One of our doggies, Sari Lee Cupcake, left this world last Thursday. This is her story and her tribute…
I am a speech-language pathologist and while working in the Hell Mouth, I worked in a nursing home providing therapy. One of the other therapists mentioned to me that one of my patients was quite distressed. He had a greatly beloved mini-Schnauzer named Sari Lee Cupcake and he needed to find her a home. This patient, whom I shall call “C”, found out that he was not ever going to be able to return home and his family was not able to take Sari in, and he was beyond worried about what would happen to his sweet girl.
I called Pookie, who said “yes” immediately, and he went with C’s daughter and son in law to pick Sari up.
Sari was, how shall I say this? Umm, not the sweetest tempered dog I’ve ever met. She was greatly overweight, not use to other dogs, and not quite friendly to strange adults. She spent her first year with us quite snappish and unfriendly. I don’t think it was an exaggeration to say that she was waiting for her beloved owner to come home, and she didn’t quite understand why she was burdened with us and our rambunctious furry critters.
Slowly, verrry slowly, she warmed up to me and Pookie and we fell deeply, completely, head over heels in love with her. Due to her weight, at her first vet visit, they estimated she had about six months to live. Well, she showed that vet! She slowly trimmed down and showed us that for an old girl (she was about 14 or so) she still had spunk and personality. We had her in our lives for about three years!
She never really befriended the other dogs, but she tolerated them well enough. Kept her distance, but was willing to live in peace. She would stake out a position under a chair or in the corner, and soon we realized it was because her eyesight was failing and she needed to rest in a place where she felt protected. In lieu of a good chair, Pookie’s back was always a good spot as well!
So gradually, and so slowly, we realized our old girl was failing. She was eating lots and lots, but she was skin and bones. We found her about two weeks ago in our basement. She somehow navigated the stairs and was hidden in a corner, completely soaked in her own urine and feces. Weakly growling at us, she let me pick her up where I gave her a warm shower to clean her and massaged her aching muscles. She so enjoyed it that she fell asleep! After that, it became apparent she must have had a stroke. She lurched rather than walked and I would pick her up to carry her to our backyard, wait for her to relieve herself, and then carry her back in where I would wrap us in a soft blanket and massage her aching joints. Her breathing would get wet and rattling at times. Once, Vitya said he thought he saw her having a seizure, but he wasn’t sure…
Pookie and I kept debating…should she be put down? did she still have any quality of life? what was the right move? These chats always ended with us in tears and deciding we would see what tomorrow would bring.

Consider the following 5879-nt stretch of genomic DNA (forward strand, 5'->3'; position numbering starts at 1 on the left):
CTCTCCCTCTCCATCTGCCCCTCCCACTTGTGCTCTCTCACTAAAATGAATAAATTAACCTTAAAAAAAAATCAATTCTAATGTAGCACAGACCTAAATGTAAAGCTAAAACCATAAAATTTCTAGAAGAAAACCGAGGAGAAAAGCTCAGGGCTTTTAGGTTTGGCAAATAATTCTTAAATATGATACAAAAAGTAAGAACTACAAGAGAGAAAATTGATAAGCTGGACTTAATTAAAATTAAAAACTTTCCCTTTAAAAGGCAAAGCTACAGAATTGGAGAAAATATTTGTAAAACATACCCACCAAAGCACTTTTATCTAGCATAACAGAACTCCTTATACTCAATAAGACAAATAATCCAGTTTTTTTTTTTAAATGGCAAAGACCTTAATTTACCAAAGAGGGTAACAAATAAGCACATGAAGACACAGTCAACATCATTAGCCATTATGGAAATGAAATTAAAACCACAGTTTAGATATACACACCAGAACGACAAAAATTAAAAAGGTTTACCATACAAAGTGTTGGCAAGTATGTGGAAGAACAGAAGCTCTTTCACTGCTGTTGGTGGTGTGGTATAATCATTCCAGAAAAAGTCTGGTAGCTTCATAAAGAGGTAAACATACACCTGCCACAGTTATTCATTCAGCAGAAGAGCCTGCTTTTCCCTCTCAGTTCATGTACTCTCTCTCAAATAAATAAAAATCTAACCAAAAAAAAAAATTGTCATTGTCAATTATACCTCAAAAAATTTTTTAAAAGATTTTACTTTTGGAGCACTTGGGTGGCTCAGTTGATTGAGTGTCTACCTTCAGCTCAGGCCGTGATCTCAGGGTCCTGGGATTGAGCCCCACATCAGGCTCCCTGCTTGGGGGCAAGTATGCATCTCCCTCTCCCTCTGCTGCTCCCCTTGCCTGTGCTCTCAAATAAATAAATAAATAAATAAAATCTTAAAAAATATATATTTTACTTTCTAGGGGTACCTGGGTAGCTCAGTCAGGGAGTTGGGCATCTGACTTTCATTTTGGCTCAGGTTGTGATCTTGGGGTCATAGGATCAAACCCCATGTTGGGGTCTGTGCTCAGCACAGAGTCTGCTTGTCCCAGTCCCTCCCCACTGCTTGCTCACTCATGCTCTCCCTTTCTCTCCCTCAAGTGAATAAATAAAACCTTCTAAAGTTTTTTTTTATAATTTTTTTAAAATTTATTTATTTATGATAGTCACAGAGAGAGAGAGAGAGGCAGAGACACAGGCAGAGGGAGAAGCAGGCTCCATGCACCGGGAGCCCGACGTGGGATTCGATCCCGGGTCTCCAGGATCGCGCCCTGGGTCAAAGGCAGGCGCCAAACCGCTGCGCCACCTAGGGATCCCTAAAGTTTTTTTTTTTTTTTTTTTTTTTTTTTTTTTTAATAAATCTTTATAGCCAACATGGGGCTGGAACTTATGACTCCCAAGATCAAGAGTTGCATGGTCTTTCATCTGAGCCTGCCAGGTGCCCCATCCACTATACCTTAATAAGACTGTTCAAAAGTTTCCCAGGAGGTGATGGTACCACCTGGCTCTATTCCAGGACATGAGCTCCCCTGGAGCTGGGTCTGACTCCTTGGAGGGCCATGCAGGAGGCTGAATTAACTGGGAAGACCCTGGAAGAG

Last Thursday night, I was holding Sari and feeding her shaved turkey when I noticed her body was curved into a c-shape and her head was cocked upward at an odd angle. Her breathing was wet and uneven. I set her on the floor and she tried walking but it was in a circle…over and over and over again. I picked her back up and she began to struggle against me and my attempts at massage didn’t work this time.
With tears we called the vet and told him we needed to have our dear girl euthanized. So, Pookie bundled her up, we carried her to the car (me carrying a large handful of the shaved turkey) and made the drive.
Sari’s eyes were milky white and we realized how blind she had really become. She daintily accepted the morsels while we sat and waited for the vet to arrive (as it was about 9:00 p.m.)
The vet arrived and offered to do an exam to see if she could be saved. Pookie set Sari on the table, the vet took one look at her and said “oh no, this old girl is finished with this life and is ready for the next.”
Pookie and I scratched her ears and kissed her, fed her bits of turkey, and told her what a good girl she was, and soon she would be with C again. During this time, the vet was placing the tourniquet on her right forearm and slowly inserted the needle and injected the medicine which would stop her heart. Her heart, which ironically, was still beating strong although her body was failing.
We continued to feed her turkey, when suddenly I said “look at her eyes!” They had turned a bright, shiny black and her tail wagged. Then, they slowly returned to a lifeless, milky white and she was gone.
I believe firmly, in my heart, that at that moment when her eyes were shining again, that the pain was gone, her soul was leaving her body, and she was saying her goodbye to us and her hello to C.
I miss her so, so much. She was our sweet Sari girl.